Background Premature newborns often experience oxygen saturations outside policy-specified targets, which may be associated with increased morbidity. Nurse workload may affect oxygen management.
Objective To examine the relationship between number of patients assigned to neonatal intensive care unit (NICU) nurses and achievement of oxygen saturation goals in premature newborns.
Design The authors linked nurse–patient assignment data with continuous oxygen saturation data for infants <29 weeks' gestation in a single NICU between January and June 2008. The proportion of time oxygen saturation was in policy-specified target range (85–92%) and proportion of time hyperoxaemic (98–100%) were determined for multiple 6 h monitoring periods. Each period was characterised by a single nurse, respiratory support mode and fraction of inspired oxygen (Fio2) level (0.22–0.49 or ≥0.5). The nurse:patient ratio for the infant's nurse for each monitoring period was determined. Factors associated with Spo2 target achievement and hyperoxaemia were identified.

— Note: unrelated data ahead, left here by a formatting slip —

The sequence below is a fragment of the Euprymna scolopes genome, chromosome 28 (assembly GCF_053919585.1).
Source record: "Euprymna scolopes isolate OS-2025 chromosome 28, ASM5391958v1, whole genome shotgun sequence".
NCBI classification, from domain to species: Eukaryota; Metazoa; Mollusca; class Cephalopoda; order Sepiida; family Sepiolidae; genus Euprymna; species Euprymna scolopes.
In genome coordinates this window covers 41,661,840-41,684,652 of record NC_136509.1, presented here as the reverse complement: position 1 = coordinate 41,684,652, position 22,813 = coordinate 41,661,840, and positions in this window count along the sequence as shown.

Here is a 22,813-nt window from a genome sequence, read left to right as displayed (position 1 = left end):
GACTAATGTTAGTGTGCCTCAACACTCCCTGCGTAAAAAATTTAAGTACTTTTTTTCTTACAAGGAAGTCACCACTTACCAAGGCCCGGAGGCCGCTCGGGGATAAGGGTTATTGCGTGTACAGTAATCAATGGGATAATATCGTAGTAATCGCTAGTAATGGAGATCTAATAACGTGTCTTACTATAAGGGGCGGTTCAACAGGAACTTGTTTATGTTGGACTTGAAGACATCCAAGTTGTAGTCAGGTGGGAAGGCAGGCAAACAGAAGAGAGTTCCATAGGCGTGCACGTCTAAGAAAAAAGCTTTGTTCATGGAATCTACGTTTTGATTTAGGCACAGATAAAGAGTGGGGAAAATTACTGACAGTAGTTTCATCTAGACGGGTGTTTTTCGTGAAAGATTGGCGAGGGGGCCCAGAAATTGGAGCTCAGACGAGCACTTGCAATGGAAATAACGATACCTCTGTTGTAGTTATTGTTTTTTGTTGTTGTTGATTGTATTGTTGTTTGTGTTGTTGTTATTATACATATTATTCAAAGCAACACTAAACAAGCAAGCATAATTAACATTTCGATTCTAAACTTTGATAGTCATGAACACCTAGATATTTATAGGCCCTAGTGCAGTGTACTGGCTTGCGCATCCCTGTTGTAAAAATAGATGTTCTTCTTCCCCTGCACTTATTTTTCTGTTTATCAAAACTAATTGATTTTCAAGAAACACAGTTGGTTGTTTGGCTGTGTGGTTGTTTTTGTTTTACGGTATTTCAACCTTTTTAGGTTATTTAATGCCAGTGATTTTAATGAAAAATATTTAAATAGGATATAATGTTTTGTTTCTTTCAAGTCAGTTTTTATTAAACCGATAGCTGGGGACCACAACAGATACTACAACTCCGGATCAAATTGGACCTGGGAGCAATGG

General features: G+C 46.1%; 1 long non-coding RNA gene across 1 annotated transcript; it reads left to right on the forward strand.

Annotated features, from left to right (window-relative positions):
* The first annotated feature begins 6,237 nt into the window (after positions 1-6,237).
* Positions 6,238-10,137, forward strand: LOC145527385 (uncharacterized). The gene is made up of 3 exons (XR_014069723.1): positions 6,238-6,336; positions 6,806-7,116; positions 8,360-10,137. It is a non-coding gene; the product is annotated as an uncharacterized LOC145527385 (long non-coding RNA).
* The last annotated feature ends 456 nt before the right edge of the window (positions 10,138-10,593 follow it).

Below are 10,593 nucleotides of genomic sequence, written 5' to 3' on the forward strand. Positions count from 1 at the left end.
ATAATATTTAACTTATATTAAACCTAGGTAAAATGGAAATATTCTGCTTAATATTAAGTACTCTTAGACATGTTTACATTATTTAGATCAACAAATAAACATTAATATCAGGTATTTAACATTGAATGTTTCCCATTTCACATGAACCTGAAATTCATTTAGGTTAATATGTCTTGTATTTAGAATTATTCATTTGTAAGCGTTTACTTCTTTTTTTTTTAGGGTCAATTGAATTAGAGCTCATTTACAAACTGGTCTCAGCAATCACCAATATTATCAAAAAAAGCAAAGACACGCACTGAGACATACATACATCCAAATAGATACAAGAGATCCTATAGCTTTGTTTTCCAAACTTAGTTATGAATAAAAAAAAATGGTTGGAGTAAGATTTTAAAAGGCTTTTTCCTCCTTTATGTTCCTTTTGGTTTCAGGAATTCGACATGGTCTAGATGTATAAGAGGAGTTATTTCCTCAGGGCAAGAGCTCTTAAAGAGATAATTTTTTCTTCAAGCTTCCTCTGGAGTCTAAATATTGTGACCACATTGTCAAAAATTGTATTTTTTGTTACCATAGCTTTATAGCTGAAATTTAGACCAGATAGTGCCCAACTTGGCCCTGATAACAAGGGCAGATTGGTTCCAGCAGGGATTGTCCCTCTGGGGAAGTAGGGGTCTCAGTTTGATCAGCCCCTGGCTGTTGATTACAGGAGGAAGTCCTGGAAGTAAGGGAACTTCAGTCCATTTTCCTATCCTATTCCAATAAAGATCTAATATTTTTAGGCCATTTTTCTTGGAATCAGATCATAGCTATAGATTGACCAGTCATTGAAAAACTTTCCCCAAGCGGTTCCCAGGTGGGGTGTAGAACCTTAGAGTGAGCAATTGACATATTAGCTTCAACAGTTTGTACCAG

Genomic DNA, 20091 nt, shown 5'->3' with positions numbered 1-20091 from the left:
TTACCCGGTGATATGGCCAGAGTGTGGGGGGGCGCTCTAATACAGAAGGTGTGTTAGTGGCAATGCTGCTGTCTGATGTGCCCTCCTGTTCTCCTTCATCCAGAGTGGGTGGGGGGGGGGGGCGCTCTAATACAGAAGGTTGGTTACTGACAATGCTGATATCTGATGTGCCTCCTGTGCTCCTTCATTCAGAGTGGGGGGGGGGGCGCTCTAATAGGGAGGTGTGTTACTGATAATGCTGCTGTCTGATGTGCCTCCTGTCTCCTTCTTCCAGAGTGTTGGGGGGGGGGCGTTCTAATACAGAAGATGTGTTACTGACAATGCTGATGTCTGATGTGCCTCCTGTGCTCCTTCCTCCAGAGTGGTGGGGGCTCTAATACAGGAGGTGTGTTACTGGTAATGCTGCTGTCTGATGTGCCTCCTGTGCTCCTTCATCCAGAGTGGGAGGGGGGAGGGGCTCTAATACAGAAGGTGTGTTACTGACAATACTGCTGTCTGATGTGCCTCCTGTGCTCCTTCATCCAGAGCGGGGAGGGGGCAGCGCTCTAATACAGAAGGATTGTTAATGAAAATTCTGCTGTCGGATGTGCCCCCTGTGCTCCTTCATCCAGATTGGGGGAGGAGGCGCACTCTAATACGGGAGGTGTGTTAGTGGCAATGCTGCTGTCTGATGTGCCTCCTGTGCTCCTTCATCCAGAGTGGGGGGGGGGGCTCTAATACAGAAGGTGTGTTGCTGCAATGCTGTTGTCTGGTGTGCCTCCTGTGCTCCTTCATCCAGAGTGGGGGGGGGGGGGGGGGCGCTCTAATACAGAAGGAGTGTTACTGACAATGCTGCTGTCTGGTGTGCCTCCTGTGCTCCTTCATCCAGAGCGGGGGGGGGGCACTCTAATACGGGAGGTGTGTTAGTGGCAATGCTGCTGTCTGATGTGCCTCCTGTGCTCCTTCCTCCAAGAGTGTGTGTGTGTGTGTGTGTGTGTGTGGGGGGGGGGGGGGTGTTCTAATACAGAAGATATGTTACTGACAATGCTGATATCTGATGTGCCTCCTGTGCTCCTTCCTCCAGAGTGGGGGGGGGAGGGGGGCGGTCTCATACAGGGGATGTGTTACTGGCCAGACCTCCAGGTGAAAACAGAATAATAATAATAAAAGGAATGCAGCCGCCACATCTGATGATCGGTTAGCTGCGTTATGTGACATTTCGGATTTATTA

Results The authors analysed 1019 monitoring periods from 14 infants with a mean (SD) birth weight of 860 (270) g and gestational age of 26.6 (1.6) weeks. The mean (range) postmenstrual age for all monitoring periods was 31.6 (24.1–40.7) weeks. Eighty-seven nurses provided care. In a multivariate cross-classified hierarchical regression, the nurse:patient ratio, postmenstrual age, respiratory support mode and Fio2 were significantly associated with oxygen saturation outcomes. Fewer patients per nurse was significantly associated with a higher saturation target achievement among patients on high-frequency ventilation, and with reduced hyperoxaemia among patients on nasal cannula.
Conclusions Fewer patients per nurse may be associated with improved achievement of oxygen saturation goals and may be an important modifiable factor influencing oxygen-related outcomes in premature newborns. This effect may vary with mode of respiratory support.
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